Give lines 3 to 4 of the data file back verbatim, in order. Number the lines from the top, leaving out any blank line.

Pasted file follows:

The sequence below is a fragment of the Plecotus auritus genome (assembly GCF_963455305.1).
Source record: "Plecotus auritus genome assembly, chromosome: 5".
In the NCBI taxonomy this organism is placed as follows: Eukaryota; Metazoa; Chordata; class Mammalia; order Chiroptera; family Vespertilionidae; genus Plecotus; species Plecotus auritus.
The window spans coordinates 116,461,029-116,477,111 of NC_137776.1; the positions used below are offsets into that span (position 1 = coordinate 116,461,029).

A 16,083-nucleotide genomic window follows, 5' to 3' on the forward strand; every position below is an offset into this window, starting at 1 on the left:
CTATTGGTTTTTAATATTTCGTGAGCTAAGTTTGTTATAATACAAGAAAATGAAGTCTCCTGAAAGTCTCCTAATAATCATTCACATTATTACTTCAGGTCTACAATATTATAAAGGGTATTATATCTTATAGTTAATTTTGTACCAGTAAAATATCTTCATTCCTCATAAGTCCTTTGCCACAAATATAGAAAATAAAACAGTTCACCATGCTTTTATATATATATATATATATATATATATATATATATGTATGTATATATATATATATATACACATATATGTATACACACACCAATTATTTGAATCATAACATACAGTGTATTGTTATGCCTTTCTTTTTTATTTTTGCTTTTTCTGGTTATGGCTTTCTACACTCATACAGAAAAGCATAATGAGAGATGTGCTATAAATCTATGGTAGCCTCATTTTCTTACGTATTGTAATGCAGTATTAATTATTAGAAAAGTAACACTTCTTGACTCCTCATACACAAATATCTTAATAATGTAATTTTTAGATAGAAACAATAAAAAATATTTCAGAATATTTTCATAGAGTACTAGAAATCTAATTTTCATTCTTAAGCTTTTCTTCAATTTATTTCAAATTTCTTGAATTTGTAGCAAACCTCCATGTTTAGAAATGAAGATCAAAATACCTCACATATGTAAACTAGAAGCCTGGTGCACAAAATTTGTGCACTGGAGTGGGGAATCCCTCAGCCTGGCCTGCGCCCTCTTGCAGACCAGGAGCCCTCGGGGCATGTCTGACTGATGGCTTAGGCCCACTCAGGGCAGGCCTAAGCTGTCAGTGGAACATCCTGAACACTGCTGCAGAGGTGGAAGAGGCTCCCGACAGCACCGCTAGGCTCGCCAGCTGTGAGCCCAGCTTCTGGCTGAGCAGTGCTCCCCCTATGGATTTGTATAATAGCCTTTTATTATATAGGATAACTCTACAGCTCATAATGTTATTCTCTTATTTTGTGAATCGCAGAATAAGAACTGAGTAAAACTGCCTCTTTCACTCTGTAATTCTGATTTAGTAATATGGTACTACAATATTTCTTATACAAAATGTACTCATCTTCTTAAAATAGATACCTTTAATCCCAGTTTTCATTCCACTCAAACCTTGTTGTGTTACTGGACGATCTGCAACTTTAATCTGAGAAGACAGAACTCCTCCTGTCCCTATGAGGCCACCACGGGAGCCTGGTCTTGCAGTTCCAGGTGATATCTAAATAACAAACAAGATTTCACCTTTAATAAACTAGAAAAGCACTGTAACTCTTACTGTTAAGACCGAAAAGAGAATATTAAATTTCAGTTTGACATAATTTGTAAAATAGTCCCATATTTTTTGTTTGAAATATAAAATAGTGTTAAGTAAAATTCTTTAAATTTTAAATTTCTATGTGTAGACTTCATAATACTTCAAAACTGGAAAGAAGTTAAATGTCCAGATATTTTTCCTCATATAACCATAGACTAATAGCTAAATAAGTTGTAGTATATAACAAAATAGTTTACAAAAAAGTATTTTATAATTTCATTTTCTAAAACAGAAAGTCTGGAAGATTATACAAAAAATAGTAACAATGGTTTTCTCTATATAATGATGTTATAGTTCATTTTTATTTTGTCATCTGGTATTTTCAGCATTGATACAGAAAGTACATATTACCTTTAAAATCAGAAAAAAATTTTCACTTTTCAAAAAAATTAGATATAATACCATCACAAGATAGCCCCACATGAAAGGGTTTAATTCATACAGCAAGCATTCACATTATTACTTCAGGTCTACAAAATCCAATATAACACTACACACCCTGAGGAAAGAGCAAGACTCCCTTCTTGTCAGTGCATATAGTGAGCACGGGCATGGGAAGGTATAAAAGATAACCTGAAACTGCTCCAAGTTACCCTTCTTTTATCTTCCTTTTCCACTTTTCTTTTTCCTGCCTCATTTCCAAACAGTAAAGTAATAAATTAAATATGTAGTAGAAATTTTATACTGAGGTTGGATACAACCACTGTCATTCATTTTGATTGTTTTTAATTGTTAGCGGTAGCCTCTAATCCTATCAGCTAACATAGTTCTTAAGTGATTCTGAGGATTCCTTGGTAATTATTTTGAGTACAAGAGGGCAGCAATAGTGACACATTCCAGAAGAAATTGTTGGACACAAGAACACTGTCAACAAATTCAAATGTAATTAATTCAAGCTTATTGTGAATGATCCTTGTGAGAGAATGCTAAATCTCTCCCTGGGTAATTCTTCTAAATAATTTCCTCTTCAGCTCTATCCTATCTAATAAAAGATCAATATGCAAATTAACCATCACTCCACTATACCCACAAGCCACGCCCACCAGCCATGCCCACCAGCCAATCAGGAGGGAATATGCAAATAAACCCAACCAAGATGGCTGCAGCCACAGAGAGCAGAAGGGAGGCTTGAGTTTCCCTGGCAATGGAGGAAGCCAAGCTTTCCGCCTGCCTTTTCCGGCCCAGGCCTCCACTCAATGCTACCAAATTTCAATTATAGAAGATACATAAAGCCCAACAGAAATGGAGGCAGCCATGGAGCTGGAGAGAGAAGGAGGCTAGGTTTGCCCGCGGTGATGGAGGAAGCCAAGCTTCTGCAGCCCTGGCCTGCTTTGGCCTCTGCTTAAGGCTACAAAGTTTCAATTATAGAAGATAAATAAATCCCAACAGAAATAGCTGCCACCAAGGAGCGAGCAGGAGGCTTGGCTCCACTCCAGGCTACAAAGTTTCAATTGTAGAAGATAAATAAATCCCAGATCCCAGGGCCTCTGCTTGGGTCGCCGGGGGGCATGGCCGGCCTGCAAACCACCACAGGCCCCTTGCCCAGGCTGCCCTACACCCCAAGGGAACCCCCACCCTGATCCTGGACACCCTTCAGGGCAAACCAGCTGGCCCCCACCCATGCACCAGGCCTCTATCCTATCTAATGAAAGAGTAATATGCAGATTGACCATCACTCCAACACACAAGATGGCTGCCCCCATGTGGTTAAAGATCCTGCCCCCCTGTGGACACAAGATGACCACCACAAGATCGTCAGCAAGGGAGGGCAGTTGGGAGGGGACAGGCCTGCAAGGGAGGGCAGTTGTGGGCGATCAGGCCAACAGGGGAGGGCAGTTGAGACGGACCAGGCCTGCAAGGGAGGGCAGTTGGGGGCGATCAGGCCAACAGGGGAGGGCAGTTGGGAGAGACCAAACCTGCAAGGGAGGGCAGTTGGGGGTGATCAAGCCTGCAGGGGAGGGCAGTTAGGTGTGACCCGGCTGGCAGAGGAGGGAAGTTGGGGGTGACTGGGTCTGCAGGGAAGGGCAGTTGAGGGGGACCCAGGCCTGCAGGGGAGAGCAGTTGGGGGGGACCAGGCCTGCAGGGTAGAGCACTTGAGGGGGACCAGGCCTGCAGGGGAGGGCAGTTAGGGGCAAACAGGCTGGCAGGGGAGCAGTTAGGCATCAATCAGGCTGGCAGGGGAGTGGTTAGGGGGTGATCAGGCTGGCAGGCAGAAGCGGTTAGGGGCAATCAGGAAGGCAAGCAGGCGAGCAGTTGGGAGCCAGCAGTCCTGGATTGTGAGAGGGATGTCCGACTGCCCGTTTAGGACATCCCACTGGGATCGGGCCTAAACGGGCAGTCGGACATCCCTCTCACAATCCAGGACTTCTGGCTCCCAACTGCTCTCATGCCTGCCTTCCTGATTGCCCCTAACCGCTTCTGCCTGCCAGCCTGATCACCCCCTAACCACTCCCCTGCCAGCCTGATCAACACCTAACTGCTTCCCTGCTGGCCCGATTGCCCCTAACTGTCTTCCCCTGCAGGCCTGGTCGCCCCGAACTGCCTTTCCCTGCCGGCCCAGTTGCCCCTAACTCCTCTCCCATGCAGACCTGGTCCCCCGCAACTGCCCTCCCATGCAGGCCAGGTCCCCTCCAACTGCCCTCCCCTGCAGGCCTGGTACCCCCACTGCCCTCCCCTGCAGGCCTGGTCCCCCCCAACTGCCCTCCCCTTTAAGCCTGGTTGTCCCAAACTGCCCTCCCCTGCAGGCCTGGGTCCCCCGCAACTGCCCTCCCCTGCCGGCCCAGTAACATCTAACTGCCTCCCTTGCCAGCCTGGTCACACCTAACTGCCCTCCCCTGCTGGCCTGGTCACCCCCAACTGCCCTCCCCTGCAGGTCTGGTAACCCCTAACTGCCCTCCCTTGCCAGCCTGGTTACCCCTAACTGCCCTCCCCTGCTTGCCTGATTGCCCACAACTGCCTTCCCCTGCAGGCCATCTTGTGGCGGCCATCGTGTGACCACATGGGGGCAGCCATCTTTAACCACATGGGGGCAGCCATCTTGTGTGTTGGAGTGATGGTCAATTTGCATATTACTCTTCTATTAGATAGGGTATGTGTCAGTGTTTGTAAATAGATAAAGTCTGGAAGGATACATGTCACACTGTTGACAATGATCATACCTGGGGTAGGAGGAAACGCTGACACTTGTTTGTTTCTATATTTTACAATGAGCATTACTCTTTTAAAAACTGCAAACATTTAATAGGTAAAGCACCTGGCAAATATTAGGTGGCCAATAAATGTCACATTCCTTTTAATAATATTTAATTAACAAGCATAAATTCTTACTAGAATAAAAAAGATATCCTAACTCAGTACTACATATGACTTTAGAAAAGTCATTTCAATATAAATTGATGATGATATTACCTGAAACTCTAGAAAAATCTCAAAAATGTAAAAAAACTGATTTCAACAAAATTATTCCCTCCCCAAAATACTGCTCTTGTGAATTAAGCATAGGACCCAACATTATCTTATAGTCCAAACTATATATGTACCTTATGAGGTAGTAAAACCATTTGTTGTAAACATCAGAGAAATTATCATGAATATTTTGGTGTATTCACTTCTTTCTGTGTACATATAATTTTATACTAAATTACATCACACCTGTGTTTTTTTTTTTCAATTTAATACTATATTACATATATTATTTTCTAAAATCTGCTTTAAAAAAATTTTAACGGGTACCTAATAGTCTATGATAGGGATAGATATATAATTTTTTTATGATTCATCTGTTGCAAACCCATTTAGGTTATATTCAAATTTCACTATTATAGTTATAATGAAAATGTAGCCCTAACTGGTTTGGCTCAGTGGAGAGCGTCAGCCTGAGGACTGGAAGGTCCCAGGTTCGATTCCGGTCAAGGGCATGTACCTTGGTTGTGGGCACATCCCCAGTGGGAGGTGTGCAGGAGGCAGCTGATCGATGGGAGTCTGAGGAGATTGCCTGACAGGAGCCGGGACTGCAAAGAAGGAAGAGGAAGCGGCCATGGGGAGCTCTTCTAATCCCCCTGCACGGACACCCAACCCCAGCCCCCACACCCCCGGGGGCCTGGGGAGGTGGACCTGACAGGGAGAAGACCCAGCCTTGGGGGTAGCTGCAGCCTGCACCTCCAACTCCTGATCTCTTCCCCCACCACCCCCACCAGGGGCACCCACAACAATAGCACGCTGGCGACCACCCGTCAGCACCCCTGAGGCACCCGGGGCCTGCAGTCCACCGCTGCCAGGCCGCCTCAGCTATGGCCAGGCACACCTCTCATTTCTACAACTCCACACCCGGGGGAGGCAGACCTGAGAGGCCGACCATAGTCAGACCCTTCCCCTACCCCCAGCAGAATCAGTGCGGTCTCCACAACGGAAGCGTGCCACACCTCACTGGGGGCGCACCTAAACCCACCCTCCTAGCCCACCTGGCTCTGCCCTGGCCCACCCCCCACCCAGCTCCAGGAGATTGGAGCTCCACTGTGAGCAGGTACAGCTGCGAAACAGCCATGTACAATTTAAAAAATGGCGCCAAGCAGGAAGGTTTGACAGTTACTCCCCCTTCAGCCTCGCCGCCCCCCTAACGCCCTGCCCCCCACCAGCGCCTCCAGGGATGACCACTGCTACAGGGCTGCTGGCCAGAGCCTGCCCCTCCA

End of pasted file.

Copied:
In the NCBI taxonomy this organism is placed as follows: Eukaryota; Metazoa; Chordata; class Mammalia; order Chiroptera; family Vespertilionidae; genus Plecotus; species Plecotus auritus.
The window spans coordinates 116,461,029-116,477,111 of NC_137776.1; the positions used below are offsets into that span (position 1 = coordinate 116,461,029).